At least that's what Xylo, a market research firm for businesses, says. The company specialises in Web-based work and lifestyle research and advises companies on how to attract and retain employees.
The report, "Internet Usage in the Workplace," polled 1000 US adults in August. The respondents commented on their use of the Internet at work, their companies' policies on Internet usage, and the impact on their job performance and work environment. Opinion research firm Wirthlin Worldwide conducted the survey.
Of those who say they use the Internet at work, an overwhelming 86 per cent report that access has no negative impact on their jobs; nearly half (46 per cent) say the Internet helps them be more productive. And the more they surf, the more productive, respondents claim: Of the employees who use the Internet at work every day, 74 per cent report increased productivity. The 64 per cent of workers surveyed who say their employers have very lenient Internet usage policies also say Internet access helps them do more work.
As for personal use of the Internet at work, more than half the respondents (56 per cent) still claim it has a positive impact on their work. In fact, 28 per cent said it improves their work to sometimes do personal surfing, and 28 per cent also say it makes them happier or less stressed.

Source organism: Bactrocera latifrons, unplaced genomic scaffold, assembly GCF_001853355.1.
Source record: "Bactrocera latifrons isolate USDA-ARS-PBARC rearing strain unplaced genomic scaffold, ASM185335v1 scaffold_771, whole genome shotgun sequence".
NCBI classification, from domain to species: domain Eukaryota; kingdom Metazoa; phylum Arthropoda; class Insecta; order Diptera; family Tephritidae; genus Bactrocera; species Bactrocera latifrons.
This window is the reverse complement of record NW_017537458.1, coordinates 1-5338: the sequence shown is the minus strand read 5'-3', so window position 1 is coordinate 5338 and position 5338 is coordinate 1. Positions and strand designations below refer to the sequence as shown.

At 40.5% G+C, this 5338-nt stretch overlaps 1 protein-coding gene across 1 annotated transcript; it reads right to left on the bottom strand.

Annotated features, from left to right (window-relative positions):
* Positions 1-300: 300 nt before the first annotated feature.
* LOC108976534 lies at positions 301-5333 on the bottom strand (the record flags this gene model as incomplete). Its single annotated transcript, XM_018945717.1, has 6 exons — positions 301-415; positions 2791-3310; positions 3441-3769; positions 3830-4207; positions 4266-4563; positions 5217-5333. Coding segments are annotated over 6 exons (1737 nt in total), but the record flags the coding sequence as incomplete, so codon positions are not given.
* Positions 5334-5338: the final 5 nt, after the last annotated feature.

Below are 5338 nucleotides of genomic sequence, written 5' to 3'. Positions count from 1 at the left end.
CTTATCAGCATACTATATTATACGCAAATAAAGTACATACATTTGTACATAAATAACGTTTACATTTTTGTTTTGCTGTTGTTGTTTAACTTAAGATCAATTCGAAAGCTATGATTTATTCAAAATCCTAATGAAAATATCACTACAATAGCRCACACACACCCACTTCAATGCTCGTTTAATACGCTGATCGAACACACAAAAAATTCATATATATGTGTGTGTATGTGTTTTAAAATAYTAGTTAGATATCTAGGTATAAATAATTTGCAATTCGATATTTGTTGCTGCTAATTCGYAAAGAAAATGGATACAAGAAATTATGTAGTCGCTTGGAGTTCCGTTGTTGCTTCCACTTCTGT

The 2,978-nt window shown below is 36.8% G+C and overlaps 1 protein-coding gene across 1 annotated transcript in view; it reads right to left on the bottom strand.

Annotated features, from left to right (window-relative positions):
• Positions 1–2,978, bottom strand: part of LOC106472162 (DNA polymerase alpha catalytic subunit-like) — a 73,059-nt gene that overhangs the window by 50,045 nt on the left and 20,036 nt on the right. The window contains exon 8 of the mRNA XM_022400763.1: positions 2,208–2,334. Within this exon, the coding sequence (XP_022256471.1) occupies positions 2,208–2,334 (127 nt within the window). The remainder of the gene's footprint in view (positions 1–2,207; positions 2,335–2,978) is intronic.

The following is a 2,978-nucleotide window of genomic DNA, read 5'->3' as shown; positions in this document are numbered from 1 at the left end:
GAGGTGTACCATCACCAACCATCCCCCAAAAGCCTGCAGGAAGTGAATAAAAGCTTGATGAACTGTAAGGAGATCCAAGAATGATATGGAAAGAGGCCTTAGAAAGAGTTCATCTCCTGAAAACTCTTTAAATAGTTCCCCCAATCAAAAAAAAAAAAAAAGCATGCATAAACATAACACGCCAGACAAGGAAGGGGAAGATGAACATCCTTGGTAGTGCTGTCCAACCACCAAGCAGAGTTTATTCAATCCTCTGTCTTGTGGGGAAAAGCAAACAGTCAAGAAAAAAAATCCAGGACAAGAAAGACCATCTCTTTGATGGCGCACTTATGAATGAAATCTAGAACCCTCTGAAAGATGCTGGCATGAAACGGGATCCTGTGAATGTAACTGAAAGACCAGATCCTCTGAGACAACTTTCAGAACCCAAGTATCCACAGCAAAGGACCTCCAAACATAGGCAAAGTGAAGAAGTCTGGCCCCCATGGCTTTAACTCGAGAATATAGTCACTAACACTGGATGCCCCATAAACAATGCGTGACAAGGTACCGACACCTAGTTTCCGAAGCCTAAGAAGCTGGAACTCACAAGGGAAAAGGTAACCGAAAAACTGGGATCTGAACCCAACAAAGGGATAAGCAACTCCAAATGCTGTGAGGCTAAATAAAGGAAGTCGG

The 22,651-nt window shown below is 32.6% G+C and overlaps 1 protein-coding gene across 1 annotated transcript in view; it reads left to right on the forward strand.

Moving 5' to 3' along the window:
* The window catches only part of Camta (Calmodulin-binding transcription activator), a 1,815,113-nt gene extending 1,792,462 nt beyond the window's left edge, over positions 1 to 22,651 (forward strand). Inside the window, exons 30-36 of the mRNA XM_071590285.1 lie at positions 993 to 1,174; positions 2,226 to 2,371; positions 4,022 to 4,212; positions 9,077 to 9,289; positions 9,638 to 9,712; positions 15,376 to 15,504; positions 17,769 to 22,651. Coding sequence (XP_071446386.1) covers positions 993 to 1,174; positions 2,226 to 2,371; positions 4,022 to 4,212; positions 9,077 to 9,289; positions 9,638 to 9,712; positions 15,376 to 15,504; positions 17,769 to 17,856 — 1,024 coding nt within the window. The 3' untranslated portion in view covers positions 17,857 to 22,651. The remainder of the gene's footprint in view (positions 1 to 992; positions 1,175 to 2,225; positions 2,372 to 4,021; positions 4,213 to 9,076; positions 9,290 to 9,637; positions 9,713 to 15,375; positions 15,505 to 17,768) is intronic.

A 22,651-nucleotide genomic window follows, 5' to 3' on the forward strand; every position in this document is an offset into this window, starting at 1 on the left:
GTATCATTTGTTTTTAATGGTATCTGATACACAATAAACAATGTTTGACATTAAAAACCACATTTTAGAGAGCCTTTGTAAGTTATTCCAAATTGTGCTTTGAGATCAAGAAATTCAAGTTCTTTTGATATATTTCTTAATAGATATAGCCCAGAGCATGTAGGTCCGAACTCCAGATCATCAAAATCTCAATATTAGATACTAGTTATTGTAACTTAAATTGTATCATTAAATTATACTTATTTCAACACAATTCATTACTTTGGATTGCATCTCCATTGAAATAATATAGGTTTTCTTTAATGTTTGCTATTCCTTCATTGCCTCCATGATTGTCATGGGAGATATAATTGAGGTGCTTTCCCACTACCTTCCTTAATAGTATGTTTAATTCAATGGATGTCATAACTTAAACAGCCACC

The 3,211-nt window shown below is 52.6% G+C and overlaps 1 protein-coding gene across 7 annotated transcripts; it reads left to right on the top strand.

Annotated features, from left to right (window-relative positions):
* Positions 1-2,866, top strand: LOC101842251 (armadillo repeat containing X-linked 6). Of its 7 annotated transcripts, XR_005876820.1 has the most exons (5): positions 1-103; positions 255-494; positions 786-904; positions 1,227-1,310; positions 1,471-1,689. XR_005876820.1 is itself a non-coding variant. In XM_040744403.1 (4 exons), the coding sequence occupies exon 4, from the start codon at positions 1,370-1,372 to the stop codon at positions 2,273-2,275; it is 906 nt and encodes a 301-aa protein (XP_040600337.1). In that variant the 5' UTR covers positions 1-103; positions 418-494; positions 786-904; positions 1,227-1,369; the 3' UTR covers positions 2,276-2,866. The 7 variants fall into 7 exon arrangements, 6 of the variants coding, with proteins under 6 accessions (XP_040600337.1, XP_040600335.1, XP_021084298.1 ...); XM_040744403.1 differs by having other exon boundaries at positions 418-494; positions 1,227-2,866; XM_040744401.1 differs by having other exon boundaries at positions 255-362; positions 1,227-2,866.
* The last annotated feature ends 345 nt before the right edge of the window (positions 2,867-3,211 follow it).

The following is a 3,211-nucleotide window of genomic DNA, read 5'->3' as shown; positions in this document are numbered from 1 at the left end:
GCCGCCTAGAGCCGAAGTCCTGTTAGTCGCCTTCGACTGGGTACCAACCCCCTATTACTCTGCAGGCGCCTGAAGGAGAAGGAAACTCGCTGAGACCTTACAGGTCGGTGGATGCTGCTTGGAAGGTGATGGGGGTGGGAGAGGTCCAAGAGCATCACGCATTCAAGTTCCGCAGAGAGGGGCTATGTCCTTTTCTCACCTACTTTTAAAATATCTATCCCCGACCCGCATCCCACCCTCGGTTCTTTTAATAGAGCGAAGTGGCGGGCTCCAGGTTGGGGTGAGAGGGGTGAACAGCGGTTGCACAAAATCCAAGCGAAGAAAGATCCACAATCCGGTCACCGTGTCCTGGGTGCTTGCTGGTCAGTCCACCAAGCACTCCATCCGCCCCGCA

Easy Surfers, Content Workers
It's just an electronic extension of flexible work policies to meet employees' general needs, says Norman Behar, president and chief executive officer of Xylo.
"When companies allow employees to spend a few moments online each day to handle personal issues, such as making dinner reservations, planning a trip or selecting a last-minute gift, these employees are able to better balance the demands of their work and home lives," Behar says. "When employees feel their employers are supportive of a balanced work and home life, they tend to become more productive, loyal, and committed to their company."
Clearly, employers are aware of Internet issues in the workplace. More than 70 per cent of the employees who have Internet access at work say their companies have a formal Internet usage policy. Nearly half, 48 per cent, say personal surfing is permitted. Only 25 per cent of respondents who have Net access say company policies prohibit personal use of the Internet at work.